Monday, 1 August 2011

Portrait of a Hand Spinner

This is a portrait of Cecile Renaud, a fairly new hand spinner, who is already very accomplished and has some exciting things to share about hand spinning and making her own spindles. Have a look at her ideas on "How to make a CD Spindle".

Cecile spinning on her Turkish Spindle from Ist Crafts

How long have you been spinning for?
I had a taste of spinning of a friend's spinning wheel in February and then in May 2010 I bought my first spindle. Within a couple of days I was completely hooked. So the answer would be - not for long!

So what kind of fibres have you been spinning?
Mainly Merino. At the moment I am spinning some Silk hankies that I have dyed my favourite teal colour (although they turned out more turquoise). I have also bought some Blue Faced Leicester and Alpaca to try out.

Have you used many different types of spindles?
Well the first one I bought was very cheap and not very good either. Not wanting to spend a lot of money on it before I knew if I liked spinning I decided to try and make my own out of a CD (see How to make a CD Spindle). This has become a quest to make the perfect spindle out of all sorts. After the CD spindle I tried making one with a donut bead. I made one with Fimo, which broke. I then tried casting a Resin whorl. This is where I am at the moment trying to perfect the Resin whorl. I have also bought some ceramic coasters in Istanbul which I want to drill a hole in and use as whorls. My favourite spindle I must admit is a very petite Turkish spindle I bought from Ist Crafts on the Isle of Wight.

Which spinning techniques have you tried so far?
I have been doing Worsted drafting mainly for my singles. With plying I have been a bit more adventurous. I have done plain 2-ply and 2-ply with an Andean bracelet. At the moment I am trying out 3-ply with a home-made Lazy Kate (really just a glorified shoebox), but I have also done 3-ply with the Navajo technique. I have even tried the Navajo plying on-the-fly so to speak. This is where you spin a certain length, wrap it around your hand, ply it with Navajo chains and wrap the finished yarn around the spindle after which you continue to spin another piece.

Why do you even want to make your own yarn?
I really like the idea of going from sheep to garment being able to have full control of each process along the way. I also love to learn new techniques and learning to spin gives you a great opportunity to influence the final product in a new and exciting way. The process of plying can give so many different properties to the yarn. Do you want it springy or tight? Also spinning allows you to work more luxurious fibres without it costing a fortune.

You have only been spinning for two months but do you think it's something you will continue with and what are you going to come up with next?

I can't see myself stopping anytime soon. I would really like to be able to master the ability to control the thickness of my singles. I have already learnt to make really consistently thin singles. But I would like to be able to make other thicknesses too. I would also like to experiment some more with dyeing my yarn to get more of the colours I love (teal and purple). I want to begin knitting swatches of the different plied yarns to see how they turn out because it is my aim to be able to spin enough for a sweater one day. I would like to try making 4-ply and spinning on a supported spindle. I want to experiment with making more spindles like a rim-weighted spindle. There are so many things I would still like to try so I don't think I will tire or spinning just yet.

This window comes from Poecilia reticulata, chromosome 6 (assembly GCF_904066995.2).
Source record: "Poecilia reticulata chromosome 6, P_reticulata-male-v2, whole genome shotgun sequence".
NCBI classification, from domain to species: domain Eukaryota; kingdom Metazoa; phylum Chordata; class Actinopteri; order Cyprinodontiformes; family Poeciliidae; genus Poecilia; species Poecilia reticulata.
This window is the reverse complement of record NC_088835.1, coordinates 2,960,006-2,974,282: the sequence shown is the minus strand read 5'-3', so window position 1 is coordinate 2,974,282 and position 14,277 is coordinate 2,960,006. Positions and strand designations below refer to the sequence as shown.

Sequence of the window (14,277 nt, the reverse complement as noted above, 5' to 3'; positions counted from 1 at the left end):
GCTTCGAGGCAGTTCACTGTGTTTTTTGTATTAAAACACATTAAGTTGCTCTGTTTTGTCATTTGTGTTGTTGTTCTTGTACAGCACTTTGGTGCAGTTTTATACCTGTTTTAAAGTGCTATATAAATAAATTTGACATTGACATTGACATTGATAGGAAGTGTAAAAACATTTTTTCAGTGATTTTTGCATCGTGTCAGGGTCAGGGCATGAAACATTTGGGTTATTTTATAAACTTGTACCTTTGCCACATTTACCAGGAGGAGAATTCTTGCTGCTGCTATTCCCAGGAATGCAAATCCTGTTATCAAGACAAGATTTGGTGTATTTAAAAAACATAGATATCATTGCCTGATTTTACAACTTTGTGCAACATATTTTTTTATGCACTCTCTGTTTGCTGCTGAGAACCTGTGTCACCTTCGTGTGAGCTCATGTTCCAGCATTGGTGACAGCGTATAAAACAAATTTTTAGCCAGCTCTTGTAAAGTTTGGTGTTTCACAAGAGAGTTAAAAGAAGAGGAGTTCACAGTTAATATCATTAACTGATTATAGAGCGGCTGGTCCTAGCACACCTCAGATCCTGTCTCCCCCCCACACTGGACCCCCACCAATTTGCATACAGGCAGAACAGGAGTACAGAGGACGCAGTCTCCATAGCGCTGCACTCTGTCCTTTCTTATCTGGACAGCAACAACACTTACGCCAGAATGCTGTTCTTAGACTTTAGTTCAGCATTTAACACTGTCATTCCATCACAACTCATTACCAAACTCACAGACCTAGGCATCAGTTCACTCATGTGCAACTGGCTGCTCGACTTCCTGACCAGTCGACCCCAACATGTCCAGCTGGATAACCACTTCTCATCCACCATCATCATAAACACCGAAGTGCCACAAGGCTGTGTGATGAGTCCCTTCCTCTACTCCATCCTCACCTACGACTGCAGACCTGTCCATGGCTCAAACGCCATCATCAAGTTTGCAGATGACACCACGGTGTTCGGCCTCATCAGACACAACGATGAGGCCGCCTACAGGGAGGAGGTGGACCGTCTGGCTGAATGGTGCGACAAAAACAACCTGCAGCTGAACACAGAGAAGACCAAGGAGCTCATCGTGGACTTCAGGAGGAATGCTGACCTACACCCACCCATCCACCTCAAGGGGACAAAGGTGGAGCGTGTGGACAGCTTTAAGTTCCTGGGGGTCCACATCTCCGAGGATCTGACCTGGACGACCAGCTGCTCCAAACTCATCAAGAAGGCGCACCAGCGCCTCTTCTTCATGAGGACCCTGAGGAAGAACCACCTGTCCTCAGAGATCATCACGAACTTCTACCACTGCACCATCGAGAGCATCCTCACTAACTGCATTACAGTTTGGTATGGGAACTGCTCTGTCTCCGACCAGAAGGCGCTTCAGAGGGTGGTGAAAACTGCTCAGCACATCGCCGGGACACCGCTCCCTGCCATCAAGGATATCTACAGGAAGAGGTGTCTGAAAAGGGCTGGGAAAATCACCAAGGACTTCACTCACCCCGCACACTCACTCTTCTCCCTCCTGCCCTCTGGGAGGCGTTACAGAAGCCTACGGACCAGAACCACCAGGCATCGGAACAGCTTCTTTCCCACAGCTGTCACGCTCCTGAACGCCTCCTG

Cecile's donut spindle

Do you do other crafts apart from spinning?
Yes, I have been doing a lot of knitting the last couple of years. I also sew and make jewellery. I know how to crochet but am not so keen on it and I would really like to try embroidery. But at the moment I mainly spin - probably because I am a tiny bit addicted to it!

Let's talk more generally about crafts - why do you think they are important?

Well to me crafts are important because they give me an opportunity to be creative without having to be abstract and dabble in the arts. Crafts give me a more usable and practical outcome from my creativity. I also just love to figure out how things work and crafts let me do this.

So how do you think we can best keep crafts alive?

Exposure, exposure and exposure. We need to introduce more people to various crafts. People who may never have come into contacts with crafts before. We need to be better at celebrating the hobby-crafter.

Do crafts make you feel connected to your heritage?

Yes, my grandmother was a seamstress and both my grandmother and mother always knitted a lot. So I guess I feel a connection with them when I do these crafts.

Is there in your view a divide between traditional and modern crafts?

No, most definitely not. I think that it is more of a continuum and I believe that this gives crafts more potential and makes it all the more interesting. I don't think that dividing traditional and modern crafts will help crafts in general to survive.

The images in this post are copyright of Eddie. You are hereby granted permission to use them for non-commercial purposes as long as you credit Eddie and link back to this page. If you are using them and talking about this post I would love to hear from you in the comments.


  1. Not sure my first comment went through so...

    Great article, enjoyed it very much. I've been visiting Romanian spindle spinners and have photos on my blog. It's an ancient art/craft but, in the USA, experiencing a revival.

  2. Thank you, I love your pictures from Romania.


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